The first part is a classic style blues/jazz melody which actually seems a bit out of place! By the time you start wondering what its doing on this album, it changes to a traditional North Indian Classical presentation of a raga on the bamboo flute using the same blues scale and a seven beat rhythm cycle on the tabla.
The classical part was done traditionally with only the flute and tabla performing. Then we added a guitar solo on top of it! The piece ends with a return to the Blues.
Deepak Ram
bansuri
Taufiq Qureshi
drums
Turkantam
guitar
Emam
tabla

8) Kumaon Hills
(Emam, Turkantam)
Kumaon Hills are part of the Himalayan Foothills in North India.
Thunder and rain and then the flute. The rhythm and the melody are based on those heard throughout the Kumaon region. This is a jolly piece which takes the listener to a far away place in the mountains.
Deepak Ram
bansuri
Zoltán Lantos
violin
Turkantam
guitar
Emam
tabla

9) Drums of Peace
(Emam)
Ali Baba goes to South America, via India!
A timbali solo by Taufiq over a middle eastern rhythm created by Emam using tabla & dumbak.
Taufiq Qureshi
timbale
Naushad Ahmed
tabla
Emam
tabla, dumbak
Babu Lal
dholak

10) Goodbye for Now
(Turkantam)
Using two guitar tracks (12 string and electric),
Turkantam creates a quiet mood, a nice way to say goodbye.
Turkantam
guitars

Engineers & Studios:
Farhad Dadyburjor - The Digital Domain (Bombay, India)
Gandhiji - S. Kalyani Studios (Delhi, India)
Zoltan Lantos
Zoltan has been playing violin since the age of seven. At the Bela Bartok Conservatory, a prestigious high school for music, Zoltan trained under Gyorgyi Repassy and became the concert master and soloist for the Budapest Youth Chamber Orchestra. Zoltan received his music degree from the Teacher's Training College of the Ferenc Liszt Academy of Music in 1984. In 1985, he was awarded a music scholarship from the government of India. Between 1985 and 1994, Zoltan lived in India studying instrumental music under the guidance of Professor Debu Chaudhuri, Dean of Music Faculty at the Delhi University.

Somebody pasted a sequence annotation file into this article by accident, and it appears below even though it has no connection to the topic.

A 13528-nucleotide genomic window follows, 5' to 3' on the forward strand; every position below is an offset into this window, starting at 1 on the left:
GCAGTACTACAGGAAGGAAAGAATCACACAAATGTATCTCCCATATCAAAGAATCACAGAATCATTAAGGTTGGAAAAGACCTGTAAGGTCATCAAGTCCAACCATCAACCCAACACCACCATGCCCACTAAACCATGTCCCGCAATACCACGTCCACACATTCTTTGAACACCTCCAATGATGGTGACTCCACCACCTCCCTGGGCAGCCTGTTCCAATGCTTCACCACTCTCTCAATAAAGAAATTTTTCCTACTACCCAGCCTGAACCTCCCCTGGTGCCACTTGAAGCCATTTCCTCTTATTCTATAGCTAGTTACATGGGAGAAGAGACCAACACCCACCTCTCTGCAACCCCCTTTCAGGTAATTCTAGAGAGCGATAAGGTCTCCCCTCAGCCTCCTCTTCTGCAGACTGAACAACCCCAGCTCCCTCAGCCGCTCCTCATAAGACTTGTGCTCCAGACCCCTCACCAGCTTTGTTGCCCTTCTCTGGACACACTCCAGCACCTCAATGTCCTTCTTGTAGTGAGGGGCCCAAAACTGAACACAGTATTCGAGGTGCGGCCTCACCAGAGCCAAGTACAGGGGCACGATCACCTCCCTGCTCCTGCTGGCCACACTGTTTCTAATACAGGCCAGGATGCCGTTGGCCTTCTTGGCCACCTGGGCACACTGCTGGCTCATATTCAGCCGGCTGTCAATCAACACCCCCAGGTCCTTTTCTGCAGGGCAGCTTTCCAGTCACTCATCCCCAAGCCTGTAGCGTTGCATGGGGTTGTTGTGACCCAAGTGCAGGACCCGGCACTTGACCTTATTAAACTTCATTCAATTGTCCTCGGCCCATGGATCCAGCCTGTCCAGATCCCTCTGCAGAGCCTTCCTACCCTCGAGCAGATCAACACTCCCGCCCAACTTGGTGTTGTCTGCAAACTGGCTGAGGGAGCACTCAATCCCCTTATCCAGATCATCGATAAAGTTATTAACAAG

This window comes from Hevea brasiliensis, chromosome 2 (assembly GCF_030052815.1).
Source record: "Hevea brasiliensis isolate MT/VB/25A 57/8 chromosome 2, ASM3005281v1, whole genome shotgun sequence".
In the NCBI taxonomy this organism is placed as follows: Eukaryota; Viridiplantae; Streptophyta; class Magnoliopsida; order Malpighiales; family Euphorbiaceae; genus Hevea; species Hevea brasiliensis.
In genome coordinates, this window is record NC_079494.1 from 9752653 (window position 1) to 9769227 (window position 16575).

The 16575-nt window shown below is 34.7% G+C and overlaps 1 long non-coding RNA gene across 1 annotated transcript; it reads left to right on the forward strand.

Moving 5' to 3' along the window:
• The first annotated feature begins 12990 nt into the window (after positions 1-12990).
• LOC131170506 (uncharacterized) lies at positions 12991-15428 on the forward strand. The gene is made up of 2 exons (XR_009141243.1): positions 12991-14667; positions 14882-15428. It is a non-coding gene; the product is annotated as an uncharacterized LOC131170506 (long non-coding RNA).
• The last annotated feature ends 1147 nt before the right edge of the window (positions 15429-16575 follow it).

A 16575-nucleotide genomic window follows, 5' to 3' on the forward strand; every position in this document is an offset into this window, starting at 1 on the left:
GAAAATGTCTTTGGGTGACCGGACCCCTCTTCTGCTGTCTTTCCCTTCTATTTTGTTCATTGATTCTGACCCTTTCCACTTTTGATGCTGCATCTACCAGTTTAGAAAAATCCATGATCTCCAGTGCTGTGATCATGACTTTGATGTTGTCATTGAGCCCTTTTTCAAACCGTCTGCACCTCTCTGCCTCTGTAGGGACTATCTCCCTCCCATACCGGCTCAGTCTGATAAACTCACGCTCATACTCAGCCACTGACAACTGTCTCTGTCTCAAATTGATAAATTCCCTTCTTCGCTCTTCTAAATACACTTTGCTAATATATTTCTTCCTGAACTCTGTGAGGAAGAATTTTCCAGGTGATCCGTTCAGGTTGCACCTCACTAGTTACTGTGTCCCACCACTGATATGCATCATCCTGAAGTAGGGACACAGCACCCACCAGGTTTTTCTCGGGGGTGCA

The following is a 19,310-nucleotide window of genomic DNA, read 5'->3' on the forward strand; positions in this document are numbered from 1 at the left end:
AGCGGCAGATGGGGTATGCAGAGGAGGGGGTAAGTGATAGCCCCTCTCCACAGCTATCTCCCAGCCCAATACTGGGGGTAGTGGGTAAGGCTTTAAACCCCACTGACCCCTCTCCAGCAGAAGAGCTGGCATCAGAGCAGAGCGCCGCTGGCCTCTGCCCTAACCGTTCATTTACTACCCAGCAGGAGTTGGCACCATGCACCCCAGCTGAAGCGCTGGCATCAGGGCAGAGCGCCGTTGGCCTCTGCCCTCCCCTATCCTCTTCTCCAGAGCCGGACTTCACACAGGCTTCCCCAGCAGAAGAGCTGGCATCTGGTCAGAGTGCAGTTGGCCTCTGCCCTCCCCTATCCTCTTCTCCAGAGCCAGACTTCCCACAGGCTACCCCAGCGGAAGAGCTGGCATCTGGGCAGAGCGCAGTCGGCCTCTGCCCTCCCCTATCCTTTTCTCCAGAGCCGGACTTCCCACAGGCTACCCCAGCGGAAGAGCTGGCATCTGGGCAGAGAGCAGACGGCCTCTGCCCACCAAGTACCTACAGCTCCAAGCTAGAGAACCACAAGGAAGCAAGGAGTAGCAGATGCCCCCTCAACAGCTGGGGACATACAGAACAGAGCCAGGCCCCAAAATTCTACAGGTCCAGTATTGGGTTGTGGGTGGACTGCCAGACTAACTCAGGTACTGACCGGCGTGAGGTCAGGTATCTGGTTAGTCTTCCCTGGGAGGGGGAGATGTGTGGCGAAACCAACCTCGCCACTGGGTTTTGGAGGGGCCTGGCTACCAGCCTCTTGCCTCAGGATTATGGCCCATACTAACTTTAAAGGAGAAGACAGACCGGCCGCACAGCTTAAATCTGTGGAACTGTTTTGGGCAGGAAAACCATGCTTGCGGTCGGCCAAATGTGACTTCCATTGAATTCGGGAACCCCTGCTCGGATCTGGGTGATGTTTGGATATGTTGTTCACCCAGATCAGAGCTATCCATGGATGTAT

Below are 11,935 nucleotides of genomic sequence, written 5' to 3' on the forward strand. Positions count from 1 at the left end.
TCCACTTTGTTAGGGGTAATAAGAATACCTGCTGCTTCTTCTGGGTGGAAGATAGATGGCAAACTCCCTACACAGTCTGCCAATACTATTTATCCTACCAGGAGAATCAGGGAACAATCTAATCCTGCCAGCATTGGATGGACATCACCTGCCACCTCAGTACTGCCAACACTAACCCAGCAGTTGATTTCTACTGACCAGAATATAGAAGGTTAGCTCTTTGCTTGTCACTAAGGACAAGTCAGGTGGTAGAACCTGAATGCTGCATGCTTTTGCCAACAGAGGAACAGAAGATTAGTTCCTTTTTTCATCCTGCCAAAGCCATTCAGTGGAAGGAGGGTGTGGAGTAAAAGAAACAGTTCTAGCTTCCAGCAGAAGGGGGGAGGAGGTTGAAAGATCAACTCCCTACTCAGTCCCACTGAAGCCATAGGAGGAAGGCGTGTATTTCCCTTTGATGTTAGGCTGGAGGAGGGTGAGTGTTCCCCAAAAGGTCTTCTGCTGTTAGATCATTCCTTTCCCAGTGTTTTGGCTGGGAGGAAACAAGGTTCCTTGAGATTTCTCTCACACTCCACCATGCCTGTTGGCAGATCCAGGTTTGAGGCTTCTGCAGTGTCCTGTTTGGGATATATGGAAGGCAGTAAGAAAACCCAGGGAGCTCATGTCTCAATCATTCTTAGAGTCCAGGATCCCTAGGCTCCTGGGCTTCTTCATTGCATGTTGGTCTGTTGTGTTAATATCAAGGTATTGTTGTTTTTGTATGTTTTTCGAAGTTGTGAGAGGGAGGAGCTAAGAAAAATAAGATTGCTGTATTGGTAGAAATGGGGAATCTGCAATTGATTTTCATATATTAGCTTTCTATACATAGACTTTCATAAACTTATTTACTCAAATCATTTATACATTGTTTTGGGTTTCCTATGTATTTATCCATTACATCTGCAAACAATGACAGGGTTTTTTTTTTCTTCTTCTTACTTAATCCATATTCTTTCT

Deepak Ram
Deepak and I met in January 1992 at a private concert by the grand master of bansuri, Pandit Hariprasad Chaurasia (Hariji), in Delhi. Deepak is a South African with Indian ancestors. He began studying bansuri and tabla in 1975, and has been a disciple of Hariji since 1981. Deepak holds a masters degree in music from the University of Durban, South Africa.
Taufiq Qureshi
Taufiq is the youngest son of the legend of tabla, Ustad Alla Rakha. That makes him Zakir Hussain's youngest brother. Growing up in a musical family, Taufiq has rhythm in his blood. We met for the first time in 1982 in Bombay, where he spends most of his time in recording studios. A fantastic percussionist with any instrument at any speed!
Turkantam
I met Turkantam (Matteo Sorrentino) in 1983 in Hairakhan (Maha Avatar BabajiÕs ashram in the Himalayan Foothills - North India). He is a musician from the heart who gave up a financially promising Rock & Roll career in Italy in 1981 and went to Babaji to find what he could not buy with money. From then on his musical career became about incorporating Devotional Indian music into Western styles of music. He lives in France with his lovely family.
Emam
In 1991, I was awarded a Professional Development grant for the Performing Arts by the American Institute of Indian Studies (AIIS). Indian Dream was conceived and created during my stay in India between 92 & 93. I have been a student of tabla since 1977. My teachers have been: Ustad Alla Rakha, Ustad Inam Ali Khan, and since 1983 Ustad Zakir Hussain. Since 1978 I have also been a disciple of Maha Avatar Babaji with whom I spent much time in India prior to his Maha Samadhi in 84.
This album is dedicated to the spirits of Babaji and My Father.